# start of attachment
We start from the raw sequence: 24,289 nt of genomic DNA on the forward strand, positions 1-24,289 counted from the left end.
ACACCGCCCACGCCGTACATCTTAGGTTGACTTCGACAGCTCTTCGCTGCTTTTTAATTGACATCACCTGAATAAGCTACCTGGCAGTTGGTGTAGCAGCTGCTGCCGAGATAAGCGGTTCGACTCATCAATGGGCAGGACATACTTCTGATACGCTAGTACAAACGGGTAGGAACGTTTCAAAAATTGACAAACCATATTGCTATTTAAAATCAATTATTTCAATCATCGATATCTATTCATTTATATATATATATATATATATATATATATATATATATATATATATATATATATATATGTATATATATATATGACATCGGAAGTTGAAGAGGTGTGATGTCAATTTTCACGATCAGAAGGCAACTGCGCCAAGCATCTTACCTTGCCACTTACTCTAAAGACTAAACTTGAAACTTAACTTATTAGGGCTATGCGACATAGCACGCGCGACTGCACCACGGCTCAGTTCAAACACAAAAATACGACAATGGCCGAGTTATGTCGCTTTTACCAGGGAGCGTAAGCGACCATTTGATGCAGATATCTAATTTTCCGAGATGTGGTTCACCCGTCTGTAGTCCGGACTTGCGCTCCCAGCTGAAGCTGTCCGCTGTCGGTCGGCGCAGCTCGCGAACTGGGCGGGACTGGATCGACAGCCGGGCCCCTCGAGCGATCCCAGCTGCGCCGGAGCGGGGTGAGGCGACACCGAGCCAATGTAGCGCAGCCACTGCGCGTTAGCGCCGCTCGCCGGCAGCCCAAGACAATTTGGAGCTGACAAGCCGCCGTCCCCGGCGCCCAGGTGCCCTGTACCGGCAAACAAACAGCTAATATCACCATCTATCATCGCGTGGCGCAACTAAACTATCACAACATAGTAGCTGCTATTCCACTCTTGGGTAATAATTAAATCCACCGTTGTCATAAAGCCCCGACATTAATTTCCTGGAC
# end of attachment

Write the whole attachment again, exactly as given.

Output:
We start from the raw sequence: 24,289 nt of genomic DNA on the forward strand, positions 1-24,289 counted from the left end.
ACACCGCCCACGCCGTACATCTTAGGTTGACTTCGACAGCTCTTCGCTGCTTTTTAATTGACATCACCTGAATAAGCTACCTGGCAGTTGGTGTAGCAGCTGCTGCCGAGATAAGCGGTTCGACTCATCAATGGGCAGGACATACTTCTGATACGCTAGTACAAACGGGTAGGAACGTTTCAAAAATTGACAAACCATATTGCTATTTAAAATCAATTATTTCAATCATCGATATCTATTCATTTATATATATATATATATATATATATATATATATATATATATATATATATATATATATGTATATATATATATGACATCGGAAGTTGAAGAGGTGTGATGTCAATTTTCACGATCAGAAGGCAACTGCGCCAAGCATCTTACCTTGCCACTTACTCTAAAGACTAAACTTGAAACTTAACTTATTAGGGCTATGCGACATAGCACGCGCGACTGCACCACGGCTCAGTTCAAACACAAAAATACGACAATGGCCGAGTTATGTCGCTTTTACCAGGGAGCGTAAGCGACCATTTGATGCAGATATCTAATTTTCCGAGATGTGGTTCACCCGTCTGTAGTCCGGACTTGCGCTCCCAGCTGAAGCTGTCCGCTGTCGGTCGGCGCAGCTCGCGAACTGGGCGGGACTGGATCGACAGCCGGGCCCCTCGAGCGATCCCAGCTGCGCCGGAGCGGGGTGAGGCGACACCGAGCCAATGTAGCGCAGCCACTGCGCGTTAGCGCCGCTCGCCGGCAGCCCAAGACAATTTGGAGCTGACAAGCCGCCGTCCCCGGCGCCCAGGTGCCCTGTACCGGCAAACAAACAGCTAATATCACCATCTATCATCGCGTGGCGCAACTAAACTATCACAACATAGTAGCTGCTATTCCACTCTTGGGTAATAATTAAATCCACCGTTGTCATAAAGCCCCGACATTAATTTCCTGGAC